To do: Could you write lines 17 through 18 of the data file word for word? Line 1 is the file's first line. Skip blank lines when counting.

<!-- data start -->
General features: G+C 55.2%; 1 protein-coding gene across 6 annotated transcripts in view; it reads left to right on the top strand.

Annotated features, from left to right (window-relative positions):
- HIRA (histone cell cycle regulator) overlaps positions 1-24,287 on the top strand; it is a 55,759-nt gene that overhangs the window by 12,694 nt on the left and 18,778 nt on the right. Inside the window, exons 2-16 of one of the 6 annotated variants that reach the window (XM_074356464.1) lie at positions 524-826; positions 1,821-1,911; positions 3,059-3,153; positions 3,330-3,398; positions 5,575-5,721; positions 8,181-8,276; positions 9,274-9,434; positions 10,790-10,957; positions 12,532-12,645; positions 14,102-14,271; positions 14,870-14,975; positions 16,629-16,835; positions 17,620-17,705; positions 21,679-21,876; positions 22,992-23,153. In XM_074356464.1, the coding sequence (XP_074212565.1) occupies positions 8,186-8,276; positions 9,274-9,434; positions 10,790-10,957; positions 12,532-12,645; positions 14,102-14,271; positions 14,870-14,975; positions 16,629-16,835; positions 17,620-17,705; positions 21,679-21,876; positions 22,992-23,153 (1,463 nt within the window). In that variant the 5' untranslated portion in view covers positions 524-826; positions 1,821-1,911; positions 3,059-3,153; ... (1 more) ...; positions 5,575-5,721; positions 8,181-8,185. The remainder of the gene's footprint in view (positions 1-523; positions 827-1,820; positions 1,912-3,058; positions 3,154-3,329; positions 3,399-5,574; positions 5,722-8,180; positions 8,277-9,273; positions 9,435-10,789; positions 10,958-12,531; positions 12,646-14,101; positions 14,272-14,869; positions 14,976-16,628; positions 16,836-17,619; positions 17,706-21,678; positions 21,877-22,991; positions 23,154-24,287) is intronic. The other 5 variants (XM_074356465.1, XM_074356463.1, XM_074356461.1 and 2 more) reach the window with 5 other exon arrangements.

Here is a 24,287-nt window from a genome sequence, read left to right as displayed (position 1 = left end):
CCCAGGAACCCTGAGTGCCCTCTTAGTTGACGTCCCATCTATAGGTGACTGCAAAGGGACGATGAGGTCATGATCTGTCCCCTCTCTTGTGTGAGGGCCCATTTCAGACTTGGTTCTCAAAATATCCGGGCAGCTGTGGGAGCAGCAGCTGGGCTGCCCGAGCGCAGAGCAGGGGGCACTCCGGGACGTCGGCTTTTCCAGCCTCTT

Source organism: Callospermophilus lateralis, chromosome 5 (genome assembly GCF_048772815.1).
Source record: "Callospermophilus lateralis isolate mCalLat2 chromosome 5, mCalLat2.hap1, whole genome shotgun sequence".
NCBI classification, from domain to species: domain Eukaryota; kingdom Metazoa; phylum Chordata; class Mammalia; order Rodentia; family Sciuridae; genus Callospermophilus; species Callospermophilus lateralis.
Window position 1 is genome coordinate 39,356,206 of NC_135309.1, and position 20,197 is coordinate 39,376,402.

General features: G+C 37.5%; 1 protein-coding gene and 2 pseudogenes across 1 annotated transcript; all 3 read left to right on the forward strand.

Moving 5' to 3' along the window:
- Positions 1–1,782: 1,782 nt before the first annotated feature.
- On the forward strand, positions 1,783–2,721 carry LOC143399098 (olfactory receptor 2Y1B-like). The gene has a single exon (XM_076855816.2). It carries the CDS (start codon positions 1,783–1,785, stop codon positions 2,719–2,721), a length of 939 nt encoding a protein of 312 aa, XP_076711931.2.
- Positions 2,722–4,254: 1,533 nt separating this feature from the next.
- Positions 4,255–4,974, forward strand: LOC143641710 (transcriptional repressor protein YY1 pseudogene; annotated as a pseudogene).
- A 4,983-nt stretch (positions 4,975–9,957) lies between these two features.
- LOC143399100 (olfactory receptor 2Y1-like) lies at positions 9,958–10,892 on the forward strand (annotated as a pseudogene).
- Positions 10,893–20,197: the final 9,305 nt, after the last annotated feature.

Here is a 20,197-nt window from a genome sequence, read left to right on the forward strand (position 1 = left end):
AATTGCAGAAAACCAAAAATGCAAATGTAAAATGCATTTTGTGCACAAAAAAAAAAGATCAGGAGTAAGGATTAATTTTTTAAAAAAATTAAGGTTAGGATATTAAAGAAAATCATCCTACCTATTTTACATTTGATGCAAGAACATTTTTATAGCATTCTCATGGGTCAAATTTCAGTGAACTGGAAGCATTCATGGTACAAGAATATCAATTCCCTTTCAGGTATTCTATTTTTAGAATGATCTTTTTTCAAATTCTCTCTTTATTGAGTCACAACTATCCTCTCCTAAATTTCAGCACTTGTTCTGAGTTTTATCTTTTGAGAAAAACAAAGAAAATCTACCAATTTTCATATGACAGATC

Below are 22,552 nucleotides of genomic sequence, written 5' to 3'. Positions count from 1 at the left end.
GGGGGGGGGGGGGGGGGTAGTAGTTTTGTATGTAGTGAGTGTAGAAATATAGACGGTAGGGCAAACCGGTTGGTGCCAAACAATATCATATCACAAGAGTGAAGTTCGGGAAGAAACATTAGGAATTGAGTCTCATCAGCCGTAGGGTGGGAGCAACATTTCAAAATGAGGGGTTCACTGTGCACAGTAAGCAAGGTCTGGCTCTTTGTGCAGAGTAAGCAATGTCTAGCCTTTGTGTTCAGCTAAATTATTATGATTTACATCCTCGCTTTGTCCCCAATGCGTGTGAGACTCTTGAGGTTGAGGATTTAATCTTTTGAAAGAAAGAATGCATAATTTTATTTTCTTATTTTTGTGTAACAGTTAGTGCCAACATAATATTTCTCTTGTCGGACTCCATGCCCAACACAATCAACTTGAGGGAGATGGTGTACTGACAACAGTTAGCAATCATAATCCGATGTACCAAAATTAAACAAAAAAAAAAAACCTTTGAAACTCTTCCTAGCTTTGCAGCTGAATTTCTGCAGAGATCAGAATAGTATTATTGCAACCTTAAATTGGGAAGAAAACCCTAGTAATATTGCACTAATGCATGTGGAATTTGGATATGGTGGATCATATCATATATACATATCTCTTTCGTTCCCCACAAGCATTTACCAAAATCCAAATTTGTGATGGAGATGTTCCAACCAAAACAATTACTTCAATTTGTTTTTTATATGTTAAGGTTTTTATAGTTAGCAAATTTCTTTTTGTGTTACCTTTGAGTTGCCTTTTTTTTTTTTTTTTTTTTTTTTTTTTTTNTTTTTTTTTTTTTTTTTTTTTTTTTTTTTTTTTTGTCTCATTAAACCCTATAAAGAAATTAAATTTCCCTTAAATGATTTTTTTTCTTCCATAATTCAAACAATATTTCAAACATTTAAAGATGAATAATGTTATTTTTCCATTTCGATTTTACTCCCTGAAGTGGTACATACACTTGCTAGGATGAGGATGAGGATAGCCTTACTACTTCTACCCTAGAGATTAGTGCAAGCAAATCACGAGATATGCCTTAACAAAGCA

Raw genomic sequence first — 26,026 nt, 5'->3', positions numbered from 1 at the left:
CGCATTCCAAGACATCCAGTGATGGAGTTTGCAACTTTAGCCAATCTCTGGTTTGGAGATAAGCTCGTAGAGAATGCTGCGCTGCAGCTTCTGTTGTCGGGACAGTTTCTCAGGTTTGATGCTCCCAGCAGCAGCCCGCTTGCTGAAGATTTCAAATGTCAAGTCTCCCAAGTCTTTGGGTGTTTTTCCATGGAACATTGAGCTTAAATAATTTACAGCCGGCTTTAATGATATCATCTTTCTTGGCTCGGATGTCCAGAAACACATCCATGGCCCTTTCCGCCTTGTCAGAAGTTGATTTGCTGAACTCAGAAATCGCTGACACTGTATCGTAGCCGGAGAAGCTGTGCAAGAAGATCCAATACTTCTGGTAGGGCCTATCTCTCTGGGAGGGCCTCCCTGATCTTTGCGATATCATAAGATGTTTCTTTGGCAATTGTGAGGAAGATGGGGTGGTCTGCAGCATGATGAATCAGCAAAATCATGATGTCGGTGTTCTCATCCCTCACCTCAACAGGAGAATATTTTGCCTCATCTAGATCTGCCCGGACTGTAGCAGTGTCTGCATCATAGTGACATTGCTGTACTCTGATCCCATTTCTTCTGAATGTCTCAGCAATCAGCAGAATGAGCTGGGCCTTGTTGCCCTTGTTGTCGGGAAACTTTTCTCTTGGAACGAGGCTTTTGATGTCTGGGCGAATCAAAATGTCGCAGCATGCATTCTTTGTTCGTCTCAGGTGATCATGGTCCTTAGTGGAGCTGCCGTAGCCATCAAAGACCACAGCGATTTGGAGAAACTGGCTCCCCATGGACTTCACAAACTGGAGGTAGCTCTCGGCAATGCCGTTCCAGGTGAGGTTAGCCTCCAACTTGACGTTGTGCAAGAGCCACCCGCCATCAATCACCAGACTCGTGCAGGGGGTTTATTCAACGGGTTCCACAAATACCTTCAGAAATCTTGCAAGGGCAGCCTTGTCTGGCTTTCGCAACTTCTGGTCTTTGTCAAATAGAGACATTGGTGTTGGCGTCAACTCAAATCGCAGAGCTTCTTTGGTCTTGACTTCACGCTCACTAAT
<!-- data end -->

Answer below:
- LOC143399100 (olfactory receptor 2Y1-like) lies at positions 9,958–10,892 on the forward strand (annotated as a pseudogene).
- Positions 10,893–20,197: the final 9,305 nt, after the last annotated feature.